With recent funding changes to adalimumab, prescribers are being urged to change patients from Humira (the reference biological) to Amgevita (a biosimilar). We’ve collated this list of questions and answers, with links to other useful resources, to help inform your conversations with colleagues and patients.
This short video explores what patients think about the move to Amgevita. We spoke to a group of seven New Zealanders living with arthritis to find out how they feel about changing from the biological reference medicine, Humira, to the new biosimilar medicine, Amgevita.
Looking for up-to-date information on gout or biological medicines? You can find it in our resource hubs. We’ve linked resources from multiple providers into one place so it’s easy for you to find what you need - articles, datasheets, videos, podcasts, and more.
This recorded webinar covers the introduction of the adalimumab biosimilar Amgevita in New Zealand, and what it means for primary care. Specialist Dr David Liew shares his experiences of changing patients from biologics to biosimilars in Australia, and Andrea Copeland provides some local context.
Adalimumab is used to treat a range of dermatological, rheumatological, gastrointestinal and ophthalmologic conditions. From 1 March, Amgevita (an adalimumab biosimilar) is funded under Special Authority. From this date, patients starting treatment with adalimumab will receive Amgevita rather than the reference product, Humira.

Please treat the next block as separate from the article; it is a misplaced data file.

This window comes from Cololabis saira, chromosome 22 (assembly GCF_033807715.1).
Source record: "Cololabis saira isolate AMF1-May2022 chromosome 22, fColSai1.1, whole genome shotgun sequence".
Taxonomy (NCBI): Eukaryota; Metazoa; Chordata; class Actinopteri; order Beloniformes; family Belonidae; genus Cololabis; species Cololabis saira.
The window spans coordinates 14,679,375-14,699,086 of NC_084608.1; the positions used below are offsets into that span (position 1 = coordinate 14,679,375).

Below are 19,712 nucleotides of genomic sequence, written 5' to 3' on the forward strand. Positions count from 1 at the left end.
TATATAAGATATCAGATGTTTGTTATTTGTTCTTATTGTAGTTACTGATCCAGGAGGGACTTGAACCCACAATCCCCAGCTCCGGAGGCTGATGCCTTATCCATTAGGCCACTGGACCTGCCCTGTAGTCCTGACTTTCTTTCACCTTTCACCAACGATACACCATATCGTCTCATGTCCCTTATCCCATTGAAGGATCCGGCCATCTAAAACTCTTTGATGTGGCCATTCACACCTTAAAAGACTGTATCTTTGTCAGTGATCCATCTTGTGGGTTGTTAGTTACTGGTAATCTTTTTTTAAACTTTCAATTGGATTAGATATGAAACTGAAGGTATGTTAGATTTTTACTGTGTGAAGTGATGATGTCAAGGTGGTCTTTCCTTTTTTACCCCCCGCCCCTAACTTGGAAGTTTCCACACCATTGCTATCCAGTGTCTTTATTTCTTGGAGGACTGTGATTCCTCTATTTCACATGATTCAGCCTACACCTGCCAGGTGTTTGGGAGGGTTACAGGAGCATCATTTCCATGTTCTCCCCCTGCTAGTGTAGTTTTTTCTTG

Looking for up-to-date information on biological medicines? You can find it here!
We’ve linked resources from multiple providers into one place so it’s easy for you to find what you need.
This article summarises the 2022 changes regarding adalimumab funding and access in New Zealand. It also provides some background and resources to foster confidence in biosimilars, and references real-world data from studies of patients changing from Humira to Amgevita.
Biological medicines have markedly changed prognoses for many conditions such as cancers, diabetes and autoimmune diseases.
As biologics’ patents expire, biosimilars – highly similar versions of approved biologic brands – will be competitively marketed. This will lead to cost savings, increased access and treatment options, and improved patient outcomes.
Read the HAH Bulletin to find out more.
Biological medicines are already used in Aotearoa New Zealand and with more being developed internationally, it’s important that health professionals feel comfortable prescribing, dispensing, and supporting patients to use them.
We’ve highlighted five key aspects of these medicines in an article and a series of short animated videos. After completing each section, you can take a short quiz to test your learning.